Introduction

About the Greater Sydney Services and Infrastructure Plan

The Greater Sydney Services and Infrastructure Plan is the NSW Government’s blueprint for transport in Greater Sydney for the next 40 years. It builds on the state-wide transport outcomes set-out in the Future Transport Strategy 2056 by identifying the outcomes that transport customers in Greater Sydney can expect and detailing the future networks and initiatives to achieve these outcomes.

The Plan sets the strategic vision for transport in Greater Sydney, forming the foundation for further planning of specific corridors and initiatives. It is designed to be flexible as changes in technology and land use impact on the city and the way people and goods move over the next 40 years.

Defining Greater Sydney

Greater Sydney is defined as the 33 local government areas of Bayside, Blacktown, Blue Mountains, Burwood, Camden, Campbelltown, Canada Bay, Canterbury-Bankstown, Cumberland, Fairfield, Georges River, Hawkesbury, Hornsby, Hunters Hill, Inner West, Ku-ring-gai, Lane Cove, Liverpool, Mosman, Northern Beaches, North Sydney, Parramatta, Penrith, Randwick, Ryde, Strathfield, Sutherland, The City of Sydney, The Hills, Waverley, Willoughby, Wollondilly and Woollahra.

The geographic boundary is consistent with the Greater Sydney Commission’s five districts of Greater Sydney - North, South, Eastern City, Central City and Western City Districts.

This Plan addresses connections between Greater Sydney and regional NSW, particularly in the Outer-Metropolitan areas. This content is also included in the Regional NSW Services and Infrastructure Plan.

A Plan that puts the customer at the centre

The customer is at the centre of everything we do. That is why input from our customers, the community and industry is fundamental to Future Transport 2056, including the Greater Sydney Services and Infrastructure Plan.

The suite of Future Transport 2056 documents was developed using a process called co-design, meaning early involvement and ongoing collaboration with all stakeholders – customers, our people, wider government, industry and the community – in the design process so the end result best meets their needs. A multi-channel, three-phase engagement campaign means we have engaged closely with customers and the community over a period of more than a year.

Phase 1 commenced in November 2016 with the announcement that the NSW Government were developing a 40-year transport strategy. The website was launched introducing Future Transport 2056, displaying information on the intended priorities in developing the plans and obtaining feedback via the website and digital channels. Communications and engagement also facilitated early collaboration with the Greater Sydney Commission (GSC), Infrastructure NSW (INSW) and other NSW Government departments and agencies.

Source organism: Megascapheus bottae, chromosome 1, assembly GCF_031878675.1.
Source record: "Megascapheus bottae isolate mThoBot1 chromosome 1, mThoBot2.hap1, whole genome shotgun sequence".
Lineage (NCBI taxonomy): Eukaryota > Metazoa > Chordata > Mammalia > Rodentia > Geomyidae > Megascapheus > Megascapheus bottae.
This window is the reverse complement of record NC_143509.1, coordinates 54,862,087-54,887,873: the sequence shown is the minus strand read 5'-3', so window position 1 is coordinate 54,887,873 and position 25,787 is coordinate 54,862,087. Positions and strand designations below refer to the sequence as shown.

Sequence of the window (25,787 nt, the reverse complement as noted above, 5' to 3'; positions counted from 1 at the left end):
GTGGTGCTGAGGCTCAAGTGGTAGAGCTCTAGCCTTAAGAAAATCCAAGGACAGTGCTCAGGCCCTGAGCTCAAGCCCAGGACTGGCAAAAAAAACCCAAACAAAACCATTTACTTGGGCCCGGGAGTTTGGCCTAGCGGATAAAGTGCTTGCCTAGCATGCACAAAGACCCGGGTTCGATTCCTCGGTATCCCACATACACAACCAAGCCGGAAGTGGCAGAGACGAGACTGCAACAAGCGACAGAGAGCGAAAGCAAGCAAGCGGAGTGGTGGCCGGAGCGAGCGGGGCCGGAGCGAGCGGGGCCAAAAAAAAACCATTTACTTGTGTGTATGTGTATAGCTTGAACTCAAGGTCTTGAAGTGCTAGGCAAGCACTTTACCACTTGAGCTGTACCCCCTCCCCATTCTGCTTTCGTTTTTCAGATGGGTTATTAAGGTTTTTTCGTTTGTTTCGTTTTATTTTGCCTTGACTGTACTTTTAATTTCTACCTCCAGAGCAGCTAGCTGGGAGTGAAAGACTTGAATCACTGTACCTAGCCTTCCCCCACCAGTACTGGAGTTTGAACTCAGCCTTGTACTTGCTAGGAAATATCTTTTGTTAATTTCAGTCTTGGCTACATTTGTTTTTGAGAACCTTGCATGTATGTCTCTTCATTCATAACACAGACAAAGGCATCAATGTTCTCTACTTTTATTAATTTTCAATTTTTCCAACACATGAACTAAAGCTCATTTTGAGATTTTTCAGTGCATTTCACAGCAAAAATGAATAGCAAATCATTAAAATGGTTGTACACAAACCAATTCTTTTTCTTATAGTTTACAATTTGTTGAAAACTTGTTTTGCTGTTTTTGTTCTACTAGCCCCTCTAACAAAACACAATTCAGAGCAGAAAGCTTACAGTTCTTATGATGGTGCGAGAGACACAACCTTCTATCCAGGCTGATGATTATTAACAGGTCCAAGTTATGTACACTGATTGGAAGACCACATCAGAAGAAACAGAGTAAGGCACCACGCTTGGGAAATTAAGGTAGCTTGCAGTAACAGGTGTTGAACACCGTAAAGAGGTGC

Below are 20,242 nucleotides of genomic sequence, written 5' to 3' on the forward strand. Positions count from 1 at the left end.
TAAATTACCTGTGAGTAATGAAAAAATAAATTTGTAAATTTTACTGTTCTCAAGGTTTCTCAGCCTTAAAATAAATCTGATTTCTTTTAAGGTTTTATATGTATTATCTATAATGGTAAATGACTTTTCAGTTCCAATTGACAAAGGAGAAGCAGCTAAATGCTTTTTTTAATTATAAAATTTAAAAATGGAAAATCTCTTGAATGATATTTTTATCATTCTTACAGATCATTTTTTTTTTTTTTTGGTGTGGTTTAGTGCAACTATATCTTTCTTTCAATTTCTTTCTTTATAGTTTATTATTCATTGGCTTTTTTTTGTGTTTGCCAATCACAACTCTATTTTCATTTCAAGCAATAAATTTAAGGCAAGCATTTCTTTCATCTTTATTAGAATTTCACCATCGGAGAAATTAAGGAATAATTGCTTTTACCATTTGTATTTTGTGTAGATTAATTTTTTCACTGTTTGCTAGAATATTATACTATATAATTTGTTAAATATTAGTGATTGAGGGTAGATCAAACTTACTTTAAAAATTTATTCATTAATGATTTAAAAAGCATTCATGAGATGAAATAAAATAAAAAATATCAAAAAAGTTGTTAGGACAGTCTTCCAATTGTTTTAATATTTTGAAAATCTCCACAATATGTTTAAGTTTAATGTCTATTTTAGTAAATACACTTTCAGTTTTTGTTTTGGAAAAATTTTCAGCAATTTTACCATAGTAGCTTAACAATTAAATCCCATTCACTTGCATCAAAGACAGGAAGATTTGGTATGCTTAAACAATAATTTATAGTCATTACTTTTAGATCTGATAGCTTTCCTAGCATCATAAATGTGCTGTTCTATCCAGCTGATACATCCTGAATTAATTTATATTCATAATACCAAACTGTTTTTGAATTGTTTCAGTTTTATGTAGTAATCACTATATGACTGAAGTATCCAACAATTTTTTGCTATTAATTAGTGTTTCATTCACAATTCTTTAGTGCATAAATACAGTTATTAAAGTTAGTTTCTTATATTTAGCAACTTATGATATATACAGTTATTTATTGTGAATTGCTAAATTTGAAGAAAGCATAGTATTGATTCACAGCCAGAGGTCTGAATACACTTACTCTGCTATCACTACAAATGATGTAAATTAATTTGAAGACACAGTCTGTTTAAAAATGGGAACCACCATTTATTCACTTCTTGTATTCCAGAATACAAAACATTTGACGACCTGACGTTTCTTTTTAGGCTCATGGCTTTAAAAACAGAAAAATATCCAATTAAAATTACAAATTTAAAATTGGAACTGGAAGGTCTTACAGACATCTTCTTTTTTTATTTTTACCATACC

Phase 2 during May to June in 2017 aimed to raise awareness of the transport challenges that Future Transport will seek to address and to gain feedback on new approaches to integrated land use and transport planning. Communications channels included digital, social media and face to face sessions. During this time, 34 engagements were held in 16 locations across NSW, including four locations in Greater Sydney. These included community forums and industry roundtables. Engagement outcomes included:

  • 43,000+ people engaged digitally and face to face
  • 5,315 online surveys completed
  • 35,299 comments, likes, and shares on Facebook
  • 40,263 views of animations and videos
  • 730,053 people reached through Facebook advertisements
  • 85,844 occasions where people engaged with the material via Facebook

Feedback from stakeholders from Phase 2 activities informed the development and design of the draft Future Transport 2056 strategy and plans.

Phase 3 during October to December 2017 launched the draft Future Transport 2056 strategy and plans and included a significant consultation campaign to seek feedback on these. A community roadshow was held in 34 communities across NSW, over 68 briefings and Q&A sessions with industry and local government were undertaken and online submissions were sought.

Customer insights are critical to transport planning and have been included throughout the development of the Greater Sydney Services and Infrastructure Plan. Between November 2016 and December 2017, customers were invited to provide input and feedback on the draft plan. We received submissions from local councils, industry bodies, community groups, other government agencies, and members of the public. Overall, our engagement campaign for the draft plan resulted in over 500 formal feedback submissions being received, over 2,000 comments on the Future Transport website and we engaged face to face with over 3,300 people.

Since receiving feedback on the draft Greater Sydney Services and Infrastructure Plan between October and December 2017, we have reviewed all comments and submissions, summarised key comments, consulted across the NSW Government, and where feasible, refined our plans so the final Greater Sydney Services and Infrastructure Plan truly reflects what our customers want. For example, we have heard that more needs to be done to explain the benefits of our proposed initiatives, so a comprehensive list of initiatives and their proposed benefits is now included. We have also heard that more cycling and walking infrastructure needs to be delivered sooner, so we have changed our plans to reflect that.